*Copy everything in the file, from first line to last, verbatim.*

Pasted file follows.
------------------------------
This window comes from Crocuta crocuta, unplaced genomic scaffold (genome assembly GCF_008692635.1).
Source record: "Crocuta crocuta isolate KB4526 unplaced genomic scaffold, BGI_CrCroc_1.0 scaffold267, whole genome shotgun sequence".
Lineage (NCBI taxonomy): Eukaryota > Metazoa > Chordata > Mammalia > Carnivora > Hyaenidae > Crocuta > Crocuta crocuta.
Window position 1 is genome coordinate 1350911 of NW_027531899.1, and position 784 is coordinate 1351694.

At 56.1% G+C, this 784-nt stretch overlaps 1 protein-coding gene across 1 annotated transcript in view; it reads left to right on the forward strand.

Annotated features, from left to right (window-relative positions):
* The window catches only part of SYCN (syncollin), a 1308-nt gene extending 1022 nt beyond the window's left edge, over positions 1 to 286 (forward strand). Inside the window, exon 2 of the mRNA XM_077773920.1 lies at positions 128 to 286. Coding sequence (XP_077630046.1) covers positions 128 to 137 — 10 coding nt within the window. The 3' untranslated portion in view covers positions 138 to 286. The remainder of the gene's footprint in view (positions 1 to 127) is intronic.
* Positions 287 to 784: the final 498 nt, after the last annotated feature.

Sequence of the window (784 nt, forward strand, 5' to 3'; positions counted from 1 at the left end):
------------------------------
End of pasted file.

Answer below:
This window comes from Crocuta crocuta, unplaced genomic scaffold (genome assembly GCF_008692635.1).
Source record: "Crocuta crocuta isolate KB4526 unplaced genomic scaffold, BGI_CrCroc_1.0 scaffold267, whole genome shotgun sequence".
Lineage (NCBI taxonomy): Eukaryota > Metazoa > Chordata > Mammalia > Carnivora > Hyaenidae > Crocuta > Crocuta crocuta.
Window position 1 is genome coordinate 1350911 of NW_027531899.1, and position 784 is coordinate 1351694.

At 56.1% G+C, this 784-nt stretch overlaps 1 protein-coding gene across 1 annotated transcript in view; it reads left to right on the forward strand.

Annotated features, from left to right (window-relative positions):
* The window catches only part of SYCN (syncollin), a 1308-nt gene extending 1022 nt beyond the window's left edge, over positions 1 to 286 (forward strand). Inside the window, exon 2 of the mRNA XM_077773920.1 lies at positions 128 to 286. Coding sequence (XP_077630046.1) covers positions 128 to 137 — 10 coding nt within the window. The 3' untranslated portion in view covers positions 138 to 286. The remainder of the gene's footprint in view (positions 1 to 127) is intronic.
* Positions 287 to 784: the final 498 nt, after the last annotated feature.

Sequence of the window (784 nt, forward strand, 5' to 3'; positions counted from 1 at the left end):